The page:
Cleansing Fire

Defending Truth and Tradition in the Roman Catholic Church

Posts Tagged ‘DoR Sacred Heart Cathedral’

Like a Bride Adorned for Her Husband

May 30th, 2016, Promulgated by Bernie

This is a post originally published September 12, 2011. I am re-posting it after attending the rite for the ordination of deacon this past Saturday. I did a post yesterday that was critical of the lack of emphasis on the altar. From where I was sitting –on the right side of the nave about halfway down– I could not see the altar or more than the tops of the heads of the clergy at the altar. Not being able to see much of the liturgy I took to looking around and noticing, once again, some beautiful things, most noticeably the beautiful stained glass windows. They remind me of what I think is a very important concept a Catholic church building should convey.

The photos you see in this post are from the original post. The last one, especially, does not convey the full blue appearance of the windows as I saw them Saturday. The second to last window is a little truer to the effect I noticed.

Click on the Photos to see larger images.

Rev 21 [1] Then I saw a new heaven and a new earth. The former heaven and the former earth had passed away, and the sea was no more. [2] I also saw the holy city, a new Jerusalem,coming down out of heaven from God, prepared as a bride adorned for her husband.


Rev  21 [11] It gleamed with the splendor of God. Its radiance was like that of a precious stone, like jasper, clear as crystal.


Rev 21 [18] The wall was constructed of jasper, while the city was pure gold, clear as glass. [19] The foundations of the city wall were decorated with every precious stone; the first course of stones was jasper, the second sapphire, the third chalcedony, the fourth emerald,[20]the fifth sardonyx, the sixth carnelian, the seventh chrysolite, the eighth beryl, the ninth topaz, the tenth chrysoprase, the eleventh hyacinth, and the twelfth amethyst. [21]The twelve gates were twelve pearls, each of the gates made from a single pearl; and the street of the city was of pure gold, transparent as glass.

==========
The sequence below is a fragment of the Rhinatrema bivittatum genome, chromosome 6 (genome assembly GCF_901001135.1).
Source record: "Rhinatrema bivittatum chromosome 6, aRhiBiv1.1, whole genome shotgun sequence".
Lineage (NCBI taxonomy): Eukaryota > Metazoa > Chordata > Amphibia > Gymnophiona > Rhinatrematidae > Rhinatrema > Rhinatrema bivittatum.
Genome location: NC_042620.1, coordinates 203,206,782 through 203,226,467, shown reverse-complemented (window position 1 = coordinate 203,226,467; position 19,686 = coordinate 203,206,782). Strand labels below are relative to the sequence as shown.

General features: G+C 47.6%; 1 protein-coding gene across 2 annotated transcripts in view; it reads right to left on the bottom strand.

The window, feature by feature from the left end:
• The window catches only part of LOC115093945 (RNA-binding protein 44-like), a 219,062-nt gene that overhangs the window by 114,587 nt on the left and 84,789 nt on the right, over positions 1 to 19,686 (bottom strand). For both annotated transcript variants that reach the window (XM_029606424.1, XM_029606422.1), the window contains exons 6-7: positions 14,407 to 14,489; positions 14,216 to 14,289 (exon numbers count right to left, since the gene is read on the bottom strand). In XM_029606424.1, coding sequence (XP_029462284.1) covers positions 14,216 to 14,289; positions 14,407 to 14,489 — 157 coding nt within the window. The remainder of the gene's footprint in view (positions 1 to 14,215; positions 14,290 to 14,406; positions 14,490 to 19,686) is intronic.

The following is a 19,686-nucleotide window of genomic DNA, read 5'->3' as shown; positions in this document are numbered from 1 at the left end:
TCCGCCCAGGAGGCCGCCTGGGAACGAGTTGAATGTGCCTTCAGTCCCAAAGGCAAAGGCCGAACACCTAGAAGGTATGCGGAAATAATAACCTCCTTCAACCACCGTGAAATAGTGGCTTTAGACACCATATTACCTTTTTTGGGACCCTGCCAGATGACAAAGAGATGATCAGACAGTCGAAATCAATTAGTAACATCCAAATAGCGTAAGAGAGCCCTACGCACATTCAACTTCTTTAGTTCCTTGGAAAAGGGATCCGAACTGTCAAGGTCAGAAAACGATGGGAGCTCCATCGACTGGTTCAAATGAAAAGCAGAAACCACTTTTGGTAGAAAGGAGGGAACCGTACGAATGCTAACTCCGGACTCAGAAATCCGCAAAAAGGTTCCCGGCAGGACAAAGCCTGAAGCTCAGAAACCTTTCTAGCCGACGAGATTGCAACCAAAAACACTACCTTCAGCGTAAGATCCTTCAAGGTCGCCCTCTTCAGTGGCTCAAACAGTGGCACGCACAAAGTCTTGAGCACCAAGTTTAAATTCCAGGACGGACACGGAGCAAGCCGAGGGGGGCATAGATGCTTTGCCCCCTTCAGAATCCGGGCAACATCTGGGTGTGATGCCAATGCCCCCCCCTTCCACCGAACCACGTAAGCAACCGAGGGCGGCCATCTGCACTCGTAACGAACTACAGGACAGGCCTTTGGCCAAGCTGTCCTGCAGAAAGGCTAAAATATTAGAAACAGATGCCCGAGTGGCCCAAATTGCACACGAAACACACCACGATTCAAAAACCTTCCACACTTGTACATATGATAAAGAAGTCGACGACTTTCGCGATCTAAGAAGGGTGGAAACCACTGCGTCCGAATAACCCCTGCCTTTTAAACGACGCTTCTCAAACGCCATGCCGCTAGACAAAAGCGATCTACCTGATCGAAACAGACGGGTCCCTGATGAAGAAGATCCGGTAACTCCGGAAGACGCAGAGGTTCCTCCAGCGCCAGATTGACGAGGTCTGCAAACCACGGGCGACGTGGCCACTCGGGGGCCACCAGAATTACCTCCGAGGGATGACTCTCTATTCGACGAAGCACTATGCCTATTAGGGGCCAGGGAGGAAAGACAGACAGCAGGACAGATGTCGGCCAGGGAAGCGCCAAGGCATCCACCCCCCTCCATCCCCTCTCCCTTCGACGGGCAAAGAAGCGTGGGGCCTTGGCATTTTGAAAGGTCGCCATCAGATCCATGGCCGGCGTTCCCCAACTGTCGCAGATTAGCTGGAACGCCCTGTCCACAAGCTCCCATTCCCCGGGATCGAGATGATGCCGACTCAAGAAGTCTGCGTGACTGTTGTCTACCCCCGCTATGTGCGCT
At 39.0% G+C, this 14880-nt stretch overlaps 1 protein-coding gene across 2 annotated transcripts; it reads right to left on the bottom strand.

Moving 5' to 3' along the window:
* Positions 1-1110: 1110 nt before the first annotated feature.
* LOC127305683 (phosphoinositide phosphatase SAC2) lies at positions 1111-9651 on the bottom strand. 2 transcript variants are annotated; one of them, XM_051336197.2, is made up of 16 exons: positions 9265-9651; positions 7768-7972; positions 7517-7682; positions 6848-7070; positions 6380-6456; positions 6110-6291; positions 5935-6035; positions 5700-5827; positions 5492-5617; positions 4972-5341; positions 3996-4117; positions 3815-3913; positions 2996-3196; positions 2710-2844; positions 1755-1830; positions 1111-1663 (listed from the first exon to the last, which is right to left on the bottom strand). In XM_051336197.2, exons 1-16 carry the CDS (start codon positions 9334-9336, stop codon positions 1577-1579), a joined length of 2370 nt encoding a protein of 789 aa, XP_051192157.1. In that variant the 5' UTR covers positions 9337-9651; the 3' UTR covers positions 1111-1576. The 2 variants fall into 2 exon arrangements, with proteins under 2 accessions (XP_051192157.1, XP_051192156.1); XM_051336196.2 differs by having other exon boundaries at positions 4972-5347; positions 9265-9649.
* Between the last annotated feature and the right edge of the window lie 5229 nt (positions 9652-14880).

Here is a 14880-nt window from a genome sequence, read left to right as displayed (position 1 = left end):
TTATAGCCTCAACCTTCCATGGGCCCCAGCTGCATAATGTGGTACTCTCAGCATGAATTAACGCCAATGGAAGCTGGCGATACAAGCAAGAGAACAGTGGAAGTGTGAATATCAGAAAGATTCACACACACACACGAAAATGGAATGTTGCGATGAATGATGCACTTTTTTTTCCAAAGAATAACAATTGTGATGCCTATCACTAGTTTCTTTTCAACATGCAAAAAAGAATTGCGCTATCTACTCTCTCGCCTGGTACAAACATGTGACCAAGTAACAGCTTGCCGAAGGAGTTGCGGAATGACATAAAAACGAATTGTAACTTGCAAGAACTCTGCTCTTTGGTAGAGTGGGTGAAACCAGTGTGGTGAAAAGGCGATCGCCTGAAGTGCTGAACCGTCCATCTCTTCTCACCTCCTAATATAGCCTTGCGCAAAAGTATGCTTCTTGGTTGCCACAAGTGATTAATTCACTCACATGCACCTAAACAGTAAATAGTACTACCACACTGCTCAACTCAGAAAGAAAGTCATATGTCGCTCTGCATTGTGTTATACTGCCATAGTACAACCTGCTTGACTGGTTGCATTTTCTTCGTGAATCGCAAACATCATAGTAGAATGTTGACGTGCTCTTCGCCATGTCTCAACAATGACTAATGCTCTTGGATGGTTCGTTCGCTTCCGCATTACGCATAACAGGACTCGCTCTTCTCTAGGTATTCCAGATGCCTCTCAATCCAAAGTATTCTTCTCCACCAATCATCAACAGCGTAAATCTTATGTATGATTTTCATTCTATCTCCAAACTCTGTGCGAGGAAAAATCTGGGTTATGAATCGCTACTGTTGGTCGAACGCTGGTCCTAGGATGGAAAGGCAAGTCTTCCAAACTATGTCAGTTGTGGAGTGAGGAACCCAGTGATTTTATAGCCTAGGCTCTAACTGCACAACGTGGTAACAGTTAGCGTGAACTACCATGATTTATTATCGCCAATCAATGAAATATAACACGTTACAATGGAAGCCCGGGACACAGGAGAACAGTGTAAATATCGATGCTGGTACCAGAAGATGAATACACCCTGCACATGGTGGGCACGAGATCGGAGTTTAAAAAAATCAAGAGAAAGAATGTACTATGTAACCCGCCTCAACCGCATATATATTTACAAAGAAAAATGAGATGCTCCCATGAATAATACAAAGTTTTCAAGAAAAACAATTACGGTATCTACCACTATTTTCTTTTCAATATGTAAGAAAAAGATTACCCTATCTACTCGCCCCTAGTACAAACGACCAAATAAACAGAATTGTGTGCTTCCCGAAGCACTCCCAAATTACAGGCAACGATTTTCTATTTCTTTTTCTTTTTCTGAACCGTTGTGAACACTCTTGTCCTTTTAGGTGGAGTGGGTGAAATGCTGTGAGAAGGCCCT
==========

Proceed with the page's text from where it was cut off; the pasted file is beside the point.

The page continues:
The church building in the Catholic tradition is more than just a gathering space for an assembly of people. It is a symbol of the New Temple –the people of God- and of the Heavenly Jerusalem “coming down out of heaven” dressed like a bride. The building should predispose us to experience the liturgy as timeless, incorporating in worship both all in heaven and all on earth. It is difficult to see how that experience can happen in a minimalist environment. I’m not going to say impossible, but, for most people, difficult.

Look around carefully and you can find in the Cathedral several suggestions of the heavenly Jerusalem in addition to the windows.


I can say something positive about our Cathedral even after the notorious renovation: the beautiful windows are still there. They form the equivalent of walls of jasper, gold, precious stones, pearls, sapphires and such, mentioned in the Book of Revelation. The bride –the Church—is adorned in beautiful garments as she goes to meet her Lord.

Take heart! Not all is lost.

Bishop Watch – “Transition Imminent”

June 14th, 2013, Promulgated by Gen